The Crisis

The 25th April 2015 Gorkha earthquake (magnitude 7.9) killed over 9000 people and injured more than 23,000, affecting some 8.1 million people, half of whom have been displaced. It was the worst natural disaster to strike Nepal since 1934, and was followed by several large aftershocks; the largest of which, on May 12th, reached magnitude 7.3.

The earthquakes triggered huge avalanches at Mount Everest and Langtang, and caused landslides across the country, bringing widespread devastation to homes, villages and the already limited road infrastructure.

It destroyed many high-rise and historical buildings in the Kathmandu Valley, and collapsed almost 90% of the homes in Gorkha, Sindupalchok, Nuwakot, and Dolkha district. In Gorkha, 95% of schools have been seriously damaged, rendering them now unusable. People fled their homes to take refuge in makeshift shelters put together out of whatever materials they could salvage. Even now, many are still too frightened to sleep in their damaged houses for fear of further tremors.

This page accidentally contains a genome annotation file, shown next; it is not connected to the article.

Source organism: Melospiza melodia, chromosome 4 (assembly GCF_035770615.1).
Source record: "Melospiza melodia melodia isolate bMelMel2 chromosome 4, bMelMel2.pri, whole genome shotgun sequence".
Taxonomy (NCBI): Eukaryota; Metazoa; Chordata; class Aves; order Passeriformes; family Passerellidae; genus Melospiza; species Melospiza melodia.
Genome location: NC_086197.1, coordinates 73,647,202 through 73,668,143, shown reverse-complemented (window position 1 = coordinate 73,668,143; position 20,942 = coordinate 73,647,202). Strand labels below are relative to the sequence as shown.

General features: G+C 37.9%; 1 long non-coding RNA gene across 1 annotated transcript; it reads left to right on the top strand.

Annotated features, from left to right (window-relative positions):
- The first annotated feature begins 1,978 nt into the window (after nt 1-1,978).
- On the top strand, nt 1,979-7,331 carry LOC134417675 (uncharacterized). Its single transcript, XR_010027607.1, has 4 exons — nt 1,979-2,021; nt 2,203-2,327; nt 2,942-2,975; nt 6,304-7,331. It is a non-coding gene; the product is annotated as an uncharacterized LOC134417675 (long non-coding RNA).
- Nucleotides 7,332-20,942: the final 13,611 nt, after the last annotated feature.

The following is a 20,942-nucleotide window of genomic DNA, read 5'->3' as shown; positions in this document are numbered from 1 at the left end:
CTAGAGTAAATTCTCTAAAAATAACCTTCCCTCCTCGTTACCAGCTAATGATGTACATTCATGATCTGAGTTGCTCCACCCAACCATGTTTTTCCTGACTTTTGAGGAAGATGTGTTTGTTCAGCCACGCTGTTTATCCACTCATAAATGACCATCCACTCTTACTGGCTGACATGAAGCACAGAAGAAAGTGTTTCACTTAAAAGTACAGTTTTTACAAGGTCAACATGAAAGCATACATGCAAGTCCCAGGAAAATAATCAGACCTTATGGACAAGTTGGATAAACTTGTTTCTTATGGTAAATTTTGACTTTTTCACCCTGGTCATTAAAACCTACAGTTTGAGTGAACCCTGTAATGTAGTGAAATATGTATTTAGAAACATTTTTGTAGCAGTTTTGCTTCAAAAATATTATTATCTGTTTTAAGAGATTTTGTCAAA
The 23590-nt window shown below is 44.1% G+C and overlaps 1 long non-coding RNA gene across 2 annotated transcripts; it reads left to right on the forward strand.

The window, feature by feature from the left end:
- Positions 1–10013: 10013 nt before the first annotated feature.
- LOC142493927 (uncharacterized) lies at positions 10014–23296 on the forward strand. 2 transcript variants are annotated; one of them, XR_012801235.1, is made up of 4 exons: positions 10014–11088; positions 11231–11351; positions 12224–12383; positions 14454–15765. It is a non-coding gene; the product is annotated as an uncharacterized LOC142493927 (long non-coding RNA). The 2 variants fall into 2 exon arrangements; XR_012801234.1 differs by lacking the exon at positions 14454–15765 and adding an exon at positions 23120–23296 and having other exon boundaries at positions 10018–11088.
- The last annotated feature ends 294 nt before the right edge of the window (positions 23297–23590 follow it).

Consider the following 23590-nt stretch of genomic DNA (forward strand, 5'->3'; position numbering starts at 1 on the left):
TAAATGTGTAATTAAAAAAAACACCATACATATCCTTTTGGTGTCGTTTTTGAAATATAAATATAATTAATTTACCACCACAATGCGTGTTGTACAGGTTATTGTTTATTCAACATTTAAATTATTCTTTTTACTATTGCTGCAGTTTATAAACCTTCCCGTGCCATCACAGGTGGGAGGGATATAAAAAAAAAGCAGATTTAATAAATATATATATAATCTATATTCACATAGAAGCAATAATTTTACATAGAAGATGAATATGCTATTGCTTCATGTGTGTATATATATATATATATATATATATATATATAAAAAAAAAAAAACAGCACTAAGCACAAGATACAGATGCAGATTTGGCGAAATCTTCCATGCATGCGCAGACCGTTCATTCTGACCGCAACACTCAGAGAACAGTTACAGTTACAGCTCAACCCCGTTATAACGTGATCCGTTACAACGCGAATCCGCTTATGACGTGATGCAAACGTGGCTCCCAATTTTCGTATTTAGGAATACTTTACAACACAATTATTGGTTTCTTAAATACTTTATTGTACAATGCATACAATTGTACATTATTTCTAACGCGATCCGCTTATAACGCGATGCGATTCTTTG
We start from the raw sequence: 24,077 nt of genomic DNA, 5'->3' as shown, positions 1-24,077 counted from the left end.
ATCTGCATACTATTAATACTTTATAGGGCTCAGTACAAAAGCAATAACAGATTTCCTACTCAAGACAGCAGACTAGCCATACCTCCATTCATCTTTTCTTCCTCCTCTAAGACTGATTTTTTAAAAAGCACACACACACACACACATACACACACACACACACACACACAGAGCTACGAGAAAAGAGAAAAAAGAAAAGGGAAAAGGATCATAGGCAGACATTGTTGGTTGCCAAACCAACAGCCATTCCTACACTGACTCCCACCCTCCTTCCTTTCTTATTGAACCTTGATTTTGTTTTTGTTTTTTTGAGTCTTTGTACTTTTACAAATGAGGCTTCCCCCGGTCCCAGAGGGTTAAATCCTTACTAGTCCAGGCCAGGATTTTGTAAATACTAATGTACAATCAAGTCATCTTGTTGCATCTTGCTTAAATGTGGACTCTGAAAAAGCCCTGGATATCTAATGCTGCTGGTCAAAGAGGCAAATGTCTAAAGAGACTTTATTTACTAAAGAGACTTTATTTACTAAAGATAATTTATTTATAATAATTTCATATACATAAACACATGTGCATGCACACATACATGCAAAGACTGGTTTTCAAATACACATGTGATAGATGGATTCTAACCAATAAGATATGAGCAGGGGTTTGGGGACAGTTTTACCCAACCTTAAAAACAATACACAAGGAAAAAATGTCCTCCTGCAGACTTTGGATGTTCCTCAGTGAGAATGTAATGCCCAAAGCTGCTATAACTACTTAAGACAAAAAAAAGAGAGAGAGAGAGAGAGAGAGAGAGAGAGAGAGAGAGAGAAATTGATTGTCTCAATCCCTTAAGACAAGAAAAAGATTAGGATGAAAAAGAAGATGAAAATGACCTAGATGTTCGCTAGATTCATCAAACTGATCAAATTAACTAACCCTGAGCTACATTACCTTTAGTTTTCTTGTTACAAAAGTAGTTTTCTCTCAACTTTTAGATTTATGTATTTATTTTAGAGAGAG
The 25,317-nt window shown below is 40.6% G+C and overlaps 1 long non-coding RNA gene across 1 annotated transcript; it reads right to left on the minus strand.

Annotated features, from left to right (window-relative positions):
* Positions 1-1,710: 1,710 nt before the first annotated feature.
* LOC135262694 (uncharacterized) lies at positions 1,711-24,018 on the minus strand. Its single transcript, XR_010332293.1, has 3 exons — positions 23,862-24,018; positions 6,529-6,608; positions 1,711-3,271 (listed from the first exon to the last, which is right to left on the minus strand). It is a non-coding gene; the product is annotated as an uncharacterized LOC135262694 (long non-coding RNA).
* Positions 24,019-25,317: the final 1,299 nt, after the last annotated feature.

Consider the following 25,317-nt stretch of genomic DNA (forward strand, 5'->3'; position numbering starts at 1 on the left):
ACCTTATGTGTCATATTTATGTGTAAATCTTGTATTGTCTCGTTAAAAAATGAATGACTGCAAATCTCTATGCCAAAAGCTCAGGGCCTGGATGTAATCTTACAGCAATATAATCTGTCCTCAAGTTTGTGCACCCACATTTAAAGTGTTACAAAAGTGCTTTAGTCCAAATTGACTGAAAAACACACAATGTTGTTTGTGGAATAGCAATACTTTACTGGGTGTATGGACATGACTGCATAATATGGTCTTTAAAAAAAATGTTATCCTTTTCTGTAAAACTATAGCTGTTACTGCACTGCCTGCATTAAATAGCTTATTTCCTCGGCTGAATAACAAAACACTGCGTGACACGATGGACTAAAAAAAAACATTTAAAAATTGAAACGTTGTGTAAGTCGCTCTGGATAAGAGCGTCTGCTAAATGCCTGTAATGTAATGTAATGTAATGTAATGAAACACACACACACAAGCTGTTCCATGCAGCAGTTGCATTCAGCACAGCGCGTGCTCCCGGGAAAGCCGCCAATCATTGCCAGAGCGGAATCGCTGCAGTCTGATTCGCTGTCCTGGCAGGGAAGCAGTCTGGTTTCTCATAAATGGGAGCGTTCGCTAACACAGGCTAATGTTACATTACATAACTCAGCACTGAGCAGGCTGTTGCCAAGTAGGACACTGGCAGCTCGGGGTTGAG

Family of six living in temporary shelter, Mailung
Photo: Chris Maxted

Nepal’s weather is varied: from dry, dusty and cold winters to the heat, humidity and intense rainfall of the monsoon; each season poses different challenges to these farming communities; even more to those in shelters. Add to this the pressures of eking out a living from the land, and crises of malnutrition, sickness and exposure are never far behind. With the daily struggle for food characteristic of subsistence farming, and without extra money to begin rebuilding, entire families remain homeless.

According the Asian Development Bank, the overall damage is reported at $6.7 billion – around a third of the entire country’s GDP of $19.2 billion.

Forward to The Response

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